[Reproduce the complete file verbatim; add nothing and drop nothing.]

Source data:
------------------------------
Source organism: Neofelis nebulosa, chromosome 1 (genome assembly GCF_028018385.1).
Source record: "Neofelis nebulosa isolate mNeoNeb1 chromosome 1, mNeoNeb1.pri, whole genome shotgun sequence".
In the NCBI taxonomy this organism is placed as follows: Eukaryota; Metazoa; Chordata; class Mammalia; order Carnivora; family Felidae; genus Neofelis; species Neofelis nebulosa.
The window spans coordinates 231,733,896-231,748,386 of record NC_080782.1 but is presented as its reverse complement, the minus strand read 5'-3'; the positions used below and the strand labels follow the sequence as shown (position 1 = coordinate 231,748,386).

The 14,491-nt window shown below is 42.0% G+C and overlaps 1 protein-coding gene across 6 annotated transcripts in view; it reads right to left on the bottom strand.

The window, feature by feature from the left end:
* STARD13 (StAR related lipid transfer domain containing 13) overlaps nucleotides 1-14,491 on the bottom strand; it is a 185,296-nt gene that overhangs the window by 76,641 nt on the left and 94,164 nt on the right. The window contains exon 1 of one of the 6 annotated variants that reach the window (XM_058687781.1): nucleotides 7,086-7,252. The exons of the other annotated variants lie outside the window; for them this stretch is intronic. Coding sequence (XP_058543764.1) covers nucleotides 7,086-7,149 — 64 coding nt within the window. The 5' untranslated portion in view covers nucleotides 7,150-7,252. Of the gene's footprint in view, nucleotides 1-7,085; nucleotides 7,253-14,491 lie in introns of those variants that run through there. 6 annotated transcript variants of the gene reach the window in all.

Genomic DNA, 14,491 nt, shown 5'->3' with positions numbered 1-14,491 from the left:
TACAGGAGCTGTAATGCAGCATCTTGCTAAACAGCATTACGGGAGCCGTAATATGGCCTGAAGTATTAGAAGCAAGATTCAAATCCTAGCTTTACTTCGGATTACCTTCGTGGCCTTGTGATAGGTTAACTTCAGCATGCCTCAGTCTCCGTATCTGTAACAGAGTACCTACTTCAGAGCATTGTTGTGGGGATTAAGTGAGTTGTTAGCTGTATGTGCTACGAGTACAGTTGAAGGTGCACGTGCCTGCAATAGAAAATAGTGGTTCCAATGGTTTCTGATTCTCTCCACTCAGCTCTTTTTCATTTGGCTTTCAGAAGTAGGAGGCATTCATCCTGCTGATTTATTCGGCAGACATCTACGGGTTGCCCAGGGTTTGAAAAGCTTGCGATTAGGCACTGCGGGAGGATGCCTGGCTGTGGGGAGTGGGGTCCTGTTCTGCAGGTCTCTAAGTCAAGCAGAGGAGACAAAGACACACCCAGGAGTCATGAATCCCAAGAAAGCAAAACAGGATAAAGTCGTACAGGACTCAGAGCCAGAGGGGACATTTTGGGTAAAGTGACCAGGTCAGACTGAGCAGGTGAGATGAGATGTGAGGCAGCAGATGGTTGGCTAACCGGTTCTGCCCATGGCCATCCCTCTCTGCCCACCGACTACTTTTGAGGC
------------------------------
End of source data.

Source organism: Neofelis nebulosa, chromosome 1 (genome assembly GCF_028018385.1).
Source record: "Neofelis nebulosa isolate mNeoNeb1 chromosome 1, mNeoNeb1.pri, whole genome shotgun sequence".
In the NCBI taxonomy this organism is placed as follows: Eukaryota; Metazoa; Chordata; class Mammalia; order Carnivora; family Felidae; genus Neofelis; species Neofelis nebulosa.
The window spans coordinates 231,733,896-231,748,386 of record NC_080782.1 but is presented as its reverse complement, the minus strand read 5'-3'; the positions used below and the strand labels follow the sequence as shown (position 1 = coordinate 231,748,386).

The 14,491-nt window shown below is 42.0% G+C and overlaps 1 protein-coding gene across 6 annotated transcripts in view; it reads right to left on the bottom strand.

The window, feature by feature from the left end:
* STARD13 (StAR related lipid transfer domain containing 13) overlaps nucleotides 1-14,491 on the bottom strand; it is a 185,296-nt gene that overhangs the window by 76,641 nt on the left and 94,164 nt on the right. The window contains exon 1 of one of the 6 annotated variants that reach the window (XM_058687781.1): nucleotides 7,086-7,252. The exons of the other annotated variants lie outside the window; for them this stretch is intronic. Coding sequence (XP_058543764.1) covers nucleotides 7,086-7,149 — 64 coding nt within the window. The 5' untranslated portion in view covers nucleotides 7,150-7,252. Of the gene's footprint in view, nucleotides 1-7,085; nucleotides 7,253-14,491 lie in introns of those variants that run through there. 6 annotated transcript variants of the gene reach the window in all.

Genomic DNA, 14,491 nt, shown 5'->3' with positions numbered 1-14,491 from the left:
TACAGGAGCTGTAATGCAGCATCTTGCTAAACAGCATTACGGGAGCCGTAATATGGCCTGAAGTATTAGAAGCAAGATTCAAATCCTAGCTTTACTTCGGATTACCTTCGTGGCCTTGTGATAGGTTAACTTCAGCATGCCTCAGTCTCCGTATCTGTAACAGAGTACCTACTTCAGAGCATTGTTGTGGGGATTAAGTGAGTTGTTAGCTGTATGTGCTACGAGTACAGTTGAAGGTGCACGTGCCTGCAATAGAAAATAGTGGTTCCAATGGTTTCTGATTCTCTCCACTCAGCTCTTTTTCATTTGGCTTTCAGAAGTAGGAGGCATTCATCCTGCTGATTTATTCGGCAGACATCTACGGGTTGCCCAGGGTTTGAAAAGCTTGCGATTAGGCACTGCGGGAGGATGCCTGGCTGTGGGGAGTGGGGTCCTGTTCTGCAGGTCTCTAAGTCAAGCAGAGGAGACAAAGACACACCCAGGAGTCATGAATCCCAAGAAAGCAAAACAGGATAAAGTCGTACAGGACTCAGAGCCAGAGGGGACATTTTGGGTAAAGTGACCAGGTCAGACTGAGCAGGTGAGATGAGATGTGAGGCAGCAGATGGTTGGCTAACCGGTTCTGCCCATGGCCATCCCTCTCTGCCCACCGACTACTTTTGAGGC